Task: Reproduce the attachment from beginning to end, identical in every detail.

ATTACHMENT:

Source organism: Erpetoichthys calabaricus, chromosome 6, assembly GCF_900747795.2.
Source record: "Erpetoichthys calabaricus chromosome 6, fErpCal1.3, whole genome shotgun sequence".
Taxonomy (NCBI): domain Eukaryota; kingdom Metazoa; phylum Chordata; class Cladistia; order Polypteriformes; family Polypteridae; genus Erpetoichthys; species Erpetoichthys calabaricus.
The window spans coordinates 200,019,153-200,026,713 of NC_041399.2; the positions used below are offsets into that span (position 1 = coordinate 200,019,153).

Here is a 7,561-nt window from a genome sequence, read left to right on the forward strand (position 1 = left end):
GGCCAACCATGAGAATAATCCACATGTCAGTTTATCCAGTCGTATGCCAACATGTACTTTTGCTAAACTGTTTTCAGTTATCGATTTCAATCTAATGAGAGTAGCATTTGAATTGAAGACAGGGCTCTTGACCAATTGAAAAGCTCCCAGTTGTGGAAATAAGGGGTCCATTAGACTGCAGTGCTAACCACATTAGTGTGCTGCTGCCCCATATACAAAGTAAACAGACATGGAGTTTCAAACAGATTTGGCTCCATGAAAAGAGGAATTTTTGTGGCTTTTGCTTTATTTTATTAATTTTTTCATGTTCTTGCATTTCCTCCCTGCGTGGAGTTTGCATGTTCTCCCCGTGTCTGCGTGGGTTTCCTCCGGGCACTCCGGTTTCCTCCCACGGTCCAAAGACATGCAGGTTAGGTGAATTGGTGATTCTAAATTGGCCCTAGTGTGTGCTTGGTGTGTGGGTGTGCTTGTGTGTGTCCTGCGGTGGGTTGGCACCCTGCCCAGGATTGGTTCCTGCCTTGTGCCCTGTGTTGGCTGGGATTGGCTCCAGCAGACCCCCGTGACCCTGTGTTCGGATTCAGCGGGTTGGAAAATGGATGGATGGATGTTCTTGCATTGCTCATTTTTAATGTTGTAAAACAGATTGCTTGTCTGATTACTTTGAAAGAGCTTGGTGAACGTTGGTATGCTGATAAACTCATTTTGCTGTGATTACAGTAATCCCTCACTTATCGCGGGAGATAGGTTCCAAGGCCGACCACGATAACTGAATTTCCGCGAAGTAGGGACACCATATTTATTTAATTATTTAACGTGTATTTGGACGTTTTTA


Source organism: Erpetoichthys calabaricus, chromosome 6, assembly GCF_900747795.2.
Source record: "Erpetoichthys calabaricus chromosome 6, fErpCal1.3, whole genome shotgun sequence".
Taxonomy (NCBI): domain Eukaryota; kingdom Metazoa; phylum Chordata; class Cladistia; order Polypteriformes; family Polypteridae; genus Erpetoichthys; species Erpetoichthys calabaricus.
The window spans coordinates 200,019,153-200,026,713 of NC_041399.2; the positions used below are offsets into that span (position 1 = coordinate 200,019,153).

Here is a 7,561-nt window from a genome sequence, read left to right on the forward strand (position 1 = left end):
GGCCAACCATGAGAATAATCCACATGTCAGTTTATCCAGTCGTATGCCAACATGTACTTTTGCTAAACTGTTTTCAGTTATCGATTTCAATCTAATGAGAGTAGCATTTGAATTGAAGACAGGGCTCTTGACCAATTGAAAAGCTCCCAGTTGTGGAAATAAGGGGTCCATTAGACTGCAGTGCTAACCACATTAGTGTGCTGCTGCCCCATATACAAAGTAAACAGACATGGAGTTTCAAACAGATTTGGCTCCATGAAAAGAGGAATTTTTGTGGCTTTTGCTTTATTTTATTAATTTTTTCATGTTCTTGCATTTCCTCCCTGCGTGGAGTTTGCATGTTCTCCCCGTGTCTGCGTGGGTTTCCTCCGGGCACTCCGGTTTCCTCCCACGGTCCAAAGACATGCAGGTTAGGTGAATTGGTGATTCTAAATTGGCCCTAGTGTGTGCTTGGTGTGTGGGTGTGCTTGTGTGTGTCCTGCGGTGGGTTGGCACCCTGCCCAGGATTGGTTCCTGCCTTGTGCCCTGTGTTGGCTGGGATTGGCTCCAGCAGACCCCCGTGACCCTGTGTTCGGATTCAGCGGGTTGGAAAATGGATGGATGGATGTTCTTGCATTGCTCATTTTTAATGTTGTAAAACAGATTGCTTGTCTGATTACTTTGAAAGAGCTTGGTGAACGTTGGTATGCTGATAAACTCATTTTGCTGTGATTACAGTAATCCCTCACTTATCGCGGGAGATAGGTTCCAAGGCCGACCACGATAACTGAATTTCCGCGAAGTAGGGACACCATATTTATTTAATTATTTAACGTGTATTTGGACGTTTTTA